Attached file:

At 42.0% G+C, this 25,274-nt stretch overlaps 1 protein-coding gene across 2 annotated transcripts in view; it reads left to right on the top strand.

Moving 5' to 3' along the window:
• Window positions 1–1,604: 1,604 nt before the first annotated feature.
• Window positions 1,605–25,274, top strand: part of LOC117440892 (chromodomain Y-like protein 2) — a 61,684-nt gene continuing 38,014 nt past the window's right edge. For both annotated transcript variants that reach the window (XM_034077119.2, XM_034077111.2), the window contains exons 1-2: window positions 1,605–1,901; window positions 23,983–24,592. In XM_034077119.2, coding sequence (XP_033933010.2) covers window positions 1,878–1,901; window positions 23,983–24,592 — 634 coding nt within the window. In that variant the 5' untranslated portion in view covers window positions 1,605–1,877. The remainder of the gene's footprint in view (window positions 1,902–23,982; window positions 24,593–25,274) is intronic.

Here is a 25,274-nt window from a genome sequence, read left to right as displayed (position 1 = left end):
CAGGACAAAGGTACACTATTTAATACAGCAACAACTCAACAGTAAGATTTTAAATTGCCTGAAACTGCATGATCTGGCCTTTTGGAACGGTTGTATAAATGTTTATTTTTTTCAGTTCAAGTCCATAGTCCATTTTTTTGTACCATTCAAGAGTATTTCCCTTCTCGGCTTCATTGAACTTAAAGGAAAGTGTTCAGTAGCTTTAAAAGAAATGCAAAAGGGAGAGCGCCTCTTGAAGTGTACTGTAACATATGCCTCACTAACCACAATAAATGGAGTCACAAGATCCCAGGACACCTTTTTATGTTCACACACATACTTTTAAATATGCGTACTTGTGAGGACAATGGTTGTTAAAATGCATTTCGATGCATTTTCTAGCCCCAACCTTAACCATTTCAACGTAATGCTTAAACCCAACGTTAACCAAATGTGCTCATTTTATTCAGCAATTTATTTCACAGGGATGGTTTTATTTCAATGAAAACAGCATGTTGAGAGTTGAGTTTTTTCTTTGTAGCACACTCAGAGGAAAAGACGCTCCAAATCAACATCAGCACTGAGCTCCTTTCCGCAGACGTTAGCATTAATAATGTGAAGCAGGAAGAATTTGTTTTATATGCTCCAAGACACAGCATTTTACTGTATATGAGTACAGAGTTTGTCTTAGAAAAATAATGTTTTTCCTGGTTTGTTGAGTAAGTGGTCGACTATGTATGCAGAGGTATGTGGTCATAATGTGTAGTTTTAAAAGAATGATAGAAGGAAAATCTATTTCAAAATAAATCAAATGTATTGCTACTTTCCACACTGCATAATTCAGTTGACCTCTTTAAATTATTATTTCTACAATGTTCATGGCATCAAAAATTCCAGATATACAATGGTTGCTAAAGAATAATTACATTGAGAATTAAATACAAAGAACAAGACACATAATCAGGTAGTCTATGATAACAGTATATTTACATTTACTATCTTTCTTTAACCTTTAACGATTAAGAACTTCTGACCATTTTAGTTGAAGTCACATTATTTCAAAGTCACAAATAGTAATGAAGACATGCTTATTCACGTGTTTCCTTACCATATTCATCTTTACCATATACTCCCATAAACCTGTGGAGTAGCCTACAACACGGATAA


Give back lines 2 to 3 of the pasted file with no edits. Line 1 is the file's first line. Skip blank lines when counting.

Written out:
Moving 5' to 3' along the window:
• Window positions 1–1,604: 1,604 nt before the first annotated feature.